Less than 1% of newly-joined teachers worked as teacher-librarians in primary or secondary schools. About 70% of the teacher-librarians in secondary schools taught 16 lessons (Note 1) or less in each cycle whereas about 30% of those in primary schools taught 16 lessons (Note 1) or less in each cycle. The EDB does not have the statistics on the average year of service, average in-service training hours, and time spent on administrative duties each week of the teacher-librarians.
 
(7) The objectives of school library service and the roles of the teacher-librarian were stated in the curriculum document "Basic Education Curriculum Guide - To Sustain, Deepen and Focus on Learning to Learn (Primary 1-6)" (2014).

The EDB webpage entitled "The Development of School Library Services" quoted the objectives and roles as outlined in this document. The EDB put the related objectives into practice, evaluating their direction and effectiveness on an on-going basis through different channels that include the organisation of professional development programmes, focus group interviews, pilot schemes and seed projects, the conduct of school visits and curriculum development visits, as well as the provision of resource packages. At the same time, the curriculum documents are updated in a timely manner.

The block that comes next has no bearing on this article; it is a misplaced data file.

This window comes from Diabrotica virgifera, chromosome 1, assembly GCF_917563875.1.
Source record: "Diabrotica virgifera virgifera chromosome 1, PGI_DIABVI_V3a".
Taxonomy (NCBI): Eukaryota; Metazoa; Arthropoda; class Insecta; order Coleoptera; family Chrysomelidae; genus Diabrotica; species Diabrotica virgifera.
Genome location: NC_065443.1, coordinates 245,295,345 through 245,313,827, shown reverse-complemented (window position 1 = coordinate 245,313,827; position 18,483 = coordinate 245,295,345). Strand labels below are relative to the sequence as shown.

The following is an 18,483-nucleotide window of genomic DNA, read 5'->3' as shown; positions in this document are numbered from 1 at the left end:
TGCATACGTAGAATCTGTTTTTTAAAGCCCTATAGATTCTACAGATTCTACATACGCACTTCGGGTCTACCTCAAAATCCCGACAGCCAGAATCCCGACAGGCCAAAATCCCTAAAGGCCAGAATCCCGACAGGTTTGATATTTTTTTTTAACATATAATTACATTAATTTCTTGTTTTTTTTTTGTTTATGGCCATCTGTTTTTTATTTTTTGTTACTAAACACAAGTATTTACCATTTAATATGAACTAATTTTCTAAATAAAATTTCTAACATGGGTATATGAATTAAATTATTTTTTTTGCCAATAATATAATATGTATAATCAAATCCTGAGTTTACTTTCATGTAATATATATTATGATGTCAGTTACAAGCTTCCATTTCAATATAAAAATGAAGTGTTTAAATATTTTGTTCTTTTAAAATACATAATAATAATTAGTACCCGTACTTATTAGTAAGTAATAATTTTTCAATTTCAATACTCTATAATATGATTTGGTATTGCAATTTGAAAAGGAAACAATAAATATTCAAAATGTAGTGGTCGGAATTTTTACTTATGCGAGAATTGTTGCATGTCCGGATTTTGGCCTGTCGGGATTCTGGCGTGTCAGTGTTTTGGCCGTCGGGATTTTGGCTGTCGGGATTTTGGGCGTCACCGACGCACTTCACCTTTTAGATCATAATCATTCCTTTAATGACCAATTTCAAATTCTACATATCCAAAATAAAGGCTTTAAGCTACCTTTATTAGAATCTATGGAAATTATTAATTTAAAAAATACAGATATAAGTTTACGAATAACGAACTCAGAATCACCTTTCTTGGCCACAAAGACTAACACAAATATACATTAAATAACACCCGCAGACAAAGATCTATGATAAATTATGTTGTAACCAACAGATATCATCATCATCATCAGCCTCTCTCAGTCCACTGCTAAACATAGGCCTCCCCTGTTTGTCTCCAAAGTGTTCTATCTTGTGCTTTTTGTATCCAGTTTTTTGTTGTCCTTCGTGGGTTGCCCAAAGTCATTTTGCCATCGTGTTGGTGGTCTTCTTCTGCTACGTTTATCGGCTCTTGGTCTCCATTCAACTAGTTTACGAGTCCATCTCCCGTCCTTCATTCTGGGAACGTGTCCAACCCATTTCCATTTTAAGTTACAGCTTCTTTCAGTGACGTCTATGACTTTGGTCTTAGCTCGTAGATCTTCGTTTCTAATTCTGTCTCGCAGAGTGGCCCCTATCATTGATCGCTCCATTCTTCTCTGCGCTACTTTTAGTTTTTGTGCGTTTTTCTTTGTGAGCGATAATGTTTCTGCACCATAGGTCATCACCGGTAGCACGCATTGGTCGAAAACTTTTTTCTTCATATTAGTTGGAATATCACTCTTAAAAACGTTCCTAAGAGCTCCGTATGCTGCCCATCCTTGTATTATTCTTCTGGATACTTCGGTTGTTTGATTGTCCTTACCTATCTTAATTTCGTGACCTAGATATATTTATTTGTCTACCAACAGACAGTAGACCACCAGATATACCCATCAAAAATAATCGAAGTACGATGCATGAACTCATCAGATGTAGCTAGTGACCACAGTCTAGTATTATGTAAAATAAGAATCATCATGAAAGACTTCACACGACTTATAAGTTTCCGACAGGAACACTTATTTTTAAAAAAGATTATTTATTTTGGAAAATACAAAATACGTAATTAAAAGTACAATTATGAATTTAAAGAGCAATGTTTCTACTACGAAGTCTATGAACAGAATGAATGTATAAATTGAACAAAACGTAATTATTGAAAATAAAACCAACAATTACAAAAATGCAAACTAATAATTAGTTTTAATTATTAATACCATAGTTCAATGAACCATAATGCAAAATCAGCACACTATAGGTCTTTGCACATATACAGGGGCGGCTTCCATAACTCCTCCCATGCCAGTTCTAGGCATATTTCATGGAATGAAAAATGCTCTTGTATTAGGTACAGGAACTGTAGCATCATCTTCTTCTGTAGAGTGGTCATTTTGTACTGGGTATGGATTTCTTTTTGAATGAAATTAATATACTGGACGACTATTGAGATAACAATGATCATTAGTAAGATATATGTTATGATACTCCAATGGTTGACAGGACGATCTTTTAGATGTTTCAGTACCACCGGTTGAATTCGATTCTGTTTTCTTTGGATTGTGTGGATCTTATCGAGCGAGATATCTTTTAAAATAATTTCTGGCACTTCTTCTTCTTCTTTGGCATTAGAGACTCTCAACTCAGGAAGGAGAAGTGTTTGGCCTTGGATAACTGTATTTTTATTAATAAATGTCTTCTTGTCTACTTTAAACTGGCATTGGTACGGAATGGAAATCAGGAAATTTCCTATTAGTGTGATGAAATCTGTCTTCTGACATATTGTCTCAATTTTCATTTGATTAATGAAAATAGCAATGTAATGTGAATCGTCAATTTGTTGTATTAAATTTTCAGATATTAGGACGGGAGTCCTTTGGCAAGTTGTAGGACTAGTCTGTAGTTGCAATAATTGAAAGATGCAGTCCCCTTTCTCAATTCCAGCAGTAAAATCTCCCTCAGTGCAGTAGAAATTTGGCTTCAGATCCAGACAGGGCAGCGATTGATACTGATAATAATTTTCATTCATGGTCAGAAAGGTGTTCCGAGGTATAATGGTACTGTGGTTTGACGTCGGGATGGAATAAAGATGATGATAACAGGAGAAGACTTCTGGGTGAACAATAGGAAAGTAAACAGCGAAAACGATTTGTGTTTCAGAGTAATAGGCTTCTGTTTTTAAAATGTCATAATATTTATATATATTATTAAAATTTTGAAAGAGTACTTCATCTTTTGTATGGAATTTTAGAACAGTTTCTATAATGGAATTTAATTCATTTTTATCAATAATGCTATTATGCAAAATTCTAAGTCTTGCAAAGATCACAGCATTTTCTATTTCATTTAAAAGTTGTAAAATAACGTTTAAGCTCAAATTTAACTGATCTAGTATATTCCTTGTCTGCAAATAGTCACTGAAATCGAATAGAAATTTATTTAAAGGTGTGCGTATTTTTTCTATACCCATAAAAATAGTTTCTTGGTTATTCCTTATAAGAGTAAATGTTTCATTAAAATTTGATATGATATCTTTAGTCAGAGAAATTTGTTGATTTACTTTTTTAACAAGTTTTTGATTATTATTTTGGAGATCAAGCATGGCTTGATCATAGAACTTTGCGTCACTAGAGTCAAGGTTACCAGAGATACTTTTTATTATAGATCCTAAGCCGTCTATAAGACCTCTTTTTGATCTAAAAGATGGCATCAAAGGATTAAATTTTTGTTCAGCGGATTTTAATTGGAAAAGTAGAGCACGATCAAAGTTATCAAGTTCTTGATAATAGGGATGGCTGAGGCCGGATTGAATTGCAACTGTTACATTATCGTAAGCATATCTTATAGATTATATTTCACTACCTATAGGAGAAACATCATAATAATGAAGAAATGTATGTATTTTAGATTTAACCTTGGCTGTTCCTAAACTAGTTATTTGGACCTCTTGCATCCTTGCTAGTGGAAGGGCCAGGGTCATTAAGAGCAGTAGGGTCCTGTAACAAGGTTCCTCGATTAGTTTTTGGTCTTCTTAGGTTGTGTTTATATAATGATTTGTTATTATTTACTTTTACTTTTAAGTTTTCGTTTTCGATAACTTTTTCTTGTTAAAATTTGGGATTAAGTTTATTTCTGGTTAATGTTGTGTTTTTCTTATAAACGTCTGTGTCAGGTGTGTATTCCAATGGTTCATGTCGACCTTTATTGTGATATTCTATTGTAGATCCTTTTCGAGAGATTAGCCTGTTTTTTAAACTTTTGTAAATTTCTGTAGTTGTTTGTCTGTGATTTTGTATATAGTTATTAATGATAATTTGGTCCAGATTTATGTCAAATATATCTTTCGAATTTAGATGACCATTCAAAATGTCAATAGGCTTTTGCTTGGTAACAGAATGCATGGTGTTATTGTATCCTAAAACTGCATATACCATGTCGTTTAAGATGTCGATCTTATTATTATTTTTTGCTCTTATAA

For instance, Chapter 7 of the "Basic Education Curriculum Guide - To Sustain, Deepen and Focus on Learning to Learn (Primary 1-6)" (2014) has suggested for the school head/deputy head to ensure that sufficient capacity and space would be provided to the teacher-librarian so that he/she could carry out his/her major roles and responsibilities effectively. This suggestion has also been reiterated in Chapter 10 of the "Secondary Education Curriculum Guide" published in 2017.
 
     Teacher-librarians are primarily responsible for planning and managing the daily operation of the school libraries so that the role of a school library as a learning centre can be actualised. In general, teacher-librarians are also responsible for the library lessons, the content and number of which are school-based and dependent on students' need.